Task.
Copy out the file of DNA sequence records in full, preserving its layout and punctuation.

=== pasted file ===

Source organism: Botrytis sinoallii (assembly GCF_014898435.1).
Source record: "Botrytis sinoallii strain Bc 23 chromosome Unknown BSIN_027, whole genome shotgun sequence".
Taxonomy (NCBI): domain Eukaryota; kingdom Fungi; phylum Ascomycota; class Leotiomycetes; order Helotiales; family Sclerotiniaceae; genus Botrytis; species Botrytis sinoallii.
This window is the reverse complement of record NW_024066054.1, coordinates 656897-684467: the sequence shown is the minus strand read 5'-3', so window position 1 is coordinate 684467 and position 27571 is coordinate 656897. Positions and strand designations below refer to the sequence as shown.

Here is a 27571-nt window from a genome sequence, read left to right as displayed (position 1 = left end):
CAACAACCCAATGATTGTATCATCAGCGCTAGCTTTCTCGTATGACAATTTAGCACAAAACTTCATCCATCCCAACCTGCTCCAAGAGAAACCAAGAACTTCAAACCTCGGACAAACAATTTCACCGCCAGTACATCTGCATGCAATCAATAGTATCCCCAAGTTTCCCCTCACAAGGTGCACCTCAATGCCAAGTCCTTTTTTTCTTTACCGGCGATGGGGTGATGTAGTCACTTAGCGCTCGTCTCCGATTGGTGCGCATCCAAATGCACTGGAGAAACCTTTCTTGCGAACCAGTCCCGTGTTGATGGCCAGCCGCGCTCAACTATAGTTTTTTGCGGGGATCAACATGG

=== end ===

Source organism: Botrytis sinoallii (assembly GCF_014898435.1).
Source record: "Botrytis sinoallii strain Bc 23 chromosome Unknown BSIN_027, whole genome shotgun sequence".
Taxonomy (NCBI): domain Eukaryota; kingdom Fungi; phylum Ascomycota; class Leotiomycetes; order Helotiales; family Sclerotiniaceae; genus Botrytis; species Botrytis sinoallii.
This window is the reverse complement of record NW_024066054.1, coordinates 656897-684467: the sequence shown is the minus strand read 5'-3', so window position 1 is coordinate 684467 and position 27571 is coordinate 656897. Positions and strand designations below refer to the sequence as shown.

Here is a 27571-nt window from a genome sequence, read left to right as displayed (position 1 = left end):
CAACAACCCAATGATTGTATCATCAGCGCTAGCTTTCTCGTATGACAATTTAGCACAAAACTTCATCCATCCCAACCTGCTCCAAGAGAAACCAAGAACTTCAAACCTCGGACAAACAATTTCACCGCCAGTACATCTGCATGCAATCAATAGTATCCCCAAGTTTCCCCTCACAAGGTGCACCTCAATGCCAAGTCCTTTTTTTCTTTACCGGCGATGGGGTGATGTAGTCACTTAGCGCTCGTCTCCGATTGGTGCGCATCCAAATGCACTGGAGAAACCTTTCTTGCGAACCAGTCCCGTGTTGATGGCCAGCCGCGCTCAACTATAGTTTTTTGCGGGGATCAACATGG